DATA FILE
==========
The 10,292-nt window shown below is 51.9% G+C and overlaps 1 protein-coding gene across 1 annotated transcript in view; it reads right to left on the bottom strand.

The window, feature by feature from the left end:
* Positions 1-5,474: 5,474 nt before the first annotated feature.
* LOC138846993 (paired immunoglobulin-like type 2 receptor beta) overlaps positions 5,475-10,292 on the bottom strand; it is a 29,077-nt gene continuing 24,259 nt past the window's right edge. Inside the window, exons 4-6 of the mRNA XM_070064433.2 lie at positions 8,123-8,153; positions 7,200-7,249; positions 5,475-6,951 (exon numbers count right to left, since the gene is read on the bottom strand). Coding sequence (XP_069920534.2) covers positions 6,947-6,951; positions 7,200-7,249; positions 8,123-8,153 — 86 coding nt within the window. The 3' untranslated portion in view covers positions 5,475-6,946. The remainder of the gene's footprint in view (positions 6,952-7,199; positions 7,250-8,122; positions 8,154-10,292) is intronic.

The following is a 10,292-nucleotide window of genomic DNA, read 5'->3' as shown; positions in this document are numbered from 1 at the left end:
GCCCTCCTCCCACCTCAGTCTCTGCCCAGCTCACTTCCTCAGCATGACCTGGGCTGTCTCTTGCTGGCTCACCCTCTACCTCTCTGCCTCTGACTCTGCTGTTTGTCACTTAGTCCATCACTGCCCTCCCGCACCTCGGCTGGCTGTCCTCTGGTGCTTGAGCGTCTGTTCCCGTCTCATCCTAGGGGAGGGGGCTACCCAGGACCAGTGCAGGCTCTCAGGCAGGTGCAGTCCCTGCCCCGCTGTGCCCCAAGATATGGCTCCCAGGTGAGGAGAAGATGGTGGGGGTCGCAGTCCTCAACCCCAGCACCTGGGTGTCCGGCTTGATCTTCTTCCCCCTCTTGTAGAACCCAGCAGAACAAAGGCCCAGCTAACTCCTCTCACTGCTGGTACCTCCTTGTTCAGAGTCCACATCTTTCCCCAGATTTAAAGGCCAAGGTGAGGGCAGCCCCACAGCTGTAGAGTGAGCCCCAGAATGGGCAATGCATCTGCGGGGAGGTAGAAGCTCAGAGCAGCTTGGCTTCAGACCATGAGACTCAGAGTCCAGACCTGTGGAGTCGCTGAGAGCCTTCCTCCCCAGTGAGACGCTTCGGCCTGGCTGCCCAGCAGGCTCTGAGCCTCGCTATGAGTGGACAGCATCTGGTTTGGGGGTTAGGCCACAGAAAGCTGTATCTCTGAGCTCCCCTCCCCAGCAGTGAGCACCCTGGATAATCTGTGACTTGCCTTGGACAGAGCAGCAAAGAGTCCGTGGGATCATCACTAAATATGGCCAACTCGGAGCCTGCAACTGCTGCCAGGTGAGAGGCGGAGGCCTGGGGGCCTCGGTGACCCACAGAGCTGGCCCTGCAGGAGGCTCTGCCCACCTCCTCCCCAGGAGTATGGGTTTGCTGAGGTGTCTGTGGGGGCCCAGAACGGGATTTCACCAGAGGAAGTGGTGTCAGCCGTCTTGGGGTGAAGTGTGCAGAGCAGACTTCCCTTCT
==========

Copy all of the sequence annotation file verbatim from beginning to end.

The 10,292-nt window shown below is 51.9% G+C and overlaps 1 protein-coding gene across 1 annotated transcript in view; it reads right to left on the bottom strand.

The window, feature by feature from the left end:
* Positions 1-5,474: 5,474 nt before the first annotated feature.
* LOC138846993 (paired immunoglobulin-like type 2 receptor beta) overlaps positions 5,475-10,292 on the bottom strand; it is a 29,077-nt gene continuing 24,259 nt past the window's right edge. Inside the window, exons 4-6 of the mRNA XM_070064433.2 lie at positions 8,123-8,153; positions 7,200-7,249; positions 5,475-6,951 (exon numbers count right to left, since the gene is read on the bottom strand). Coding sequence (XP_069920534.2) covers positions 6,947-6,951; positions 7,200-7,249; positions 8,123-8,153 — 86 coding nt within the window. The 3' untranslated portion in view covers positions 5,475-6,946. The remainder of the gene's footprint in view (positions 6,952-7,199; positions 7,250-8,122; positions 8,154-10,292) is intronic.

The following is a 10,292-nucleotide window of genomic DNA, read 5'->3' as shown; positions in this document are numbered from 1 at the left end:
GCCCTCCTCCCACCTCAGTCTCTGCCCAGCTCACTTCCTCAGCATGACCTGGGCTGTCTCTTGCTGGCTCACCCTCTACCTCTCTGCCTCTGACTCTGCTGTTTGTCACTTAGTCCATCACTGCCCTCCCGCACCTCGGCTGGCTGTCCTCTGGTGCTTGAGCGTCTGTTCCCGTCTCATCCTAGGGGAGGGGGCTACCCAGGACCAGTGCAGGCTCTCAGGCAGGTGCAGTCCCTGCCCCGCTGTGCCCCAAGATATGGCTCCCAGGTGAGGAGAAGATGGTGGGGGTCGCAGTCCTCAACCCCAGCACCTGGGTGTCCGGCTTGATCTTCTTCCCCCTCTTGTAGAACCCAGCAGAACAAAGGCCCAGCTAACTCCTCTCACTGCTGGTACCTCCTTGTTCAGAGTCCACATCTTTCCCCAGATTTAAAGGCCAAGGTGAGGGCAGCCCCACAGCTGTAGAGTGAGCCCCAGAATGGGCAATGCATCTGCGGGGAGGTAGAAGCTCAGAGCAGCTTGGCTTCAGACCATGAGACTCAGAGTCCAGACCTGTGGAGTCGCTGAGAGCCTTCCTCCCCAGTGAGACGCTTCGGCCTGGCTGCCCAGCAGGCTCTGAGCCTCGCTATGAGTGGACAGCATCTGGTTTGGGGGTTAGGCCACAGAAAGCTGTATCTCTGAGCTCCCCTCCCCAGCAGTGAGCACCCTGGATAATCTGTGACTTGCCTTGGACAGAGCAGCAAAGAGTCCGTGGGATCATCACTAAATATGGCCAACTCGGAGCCTGCAACTGCTGCCAGGTGAGAGGCGGAGGCCTGGGGGCCTCGGTGACCCACAGAGCTGGCCCTGCAGGAGGCTCTGCCCACCTCCTCCCCAGGAGTATGGGTTTGCTGAGGTGTCTGTGGGGGCCCAGAACGGGATTTCACCAGAGGAAGTGGTGTCAGCCGTCTTGGGGTGAAGTGTGCAGAGCAGACTTCCCTTCT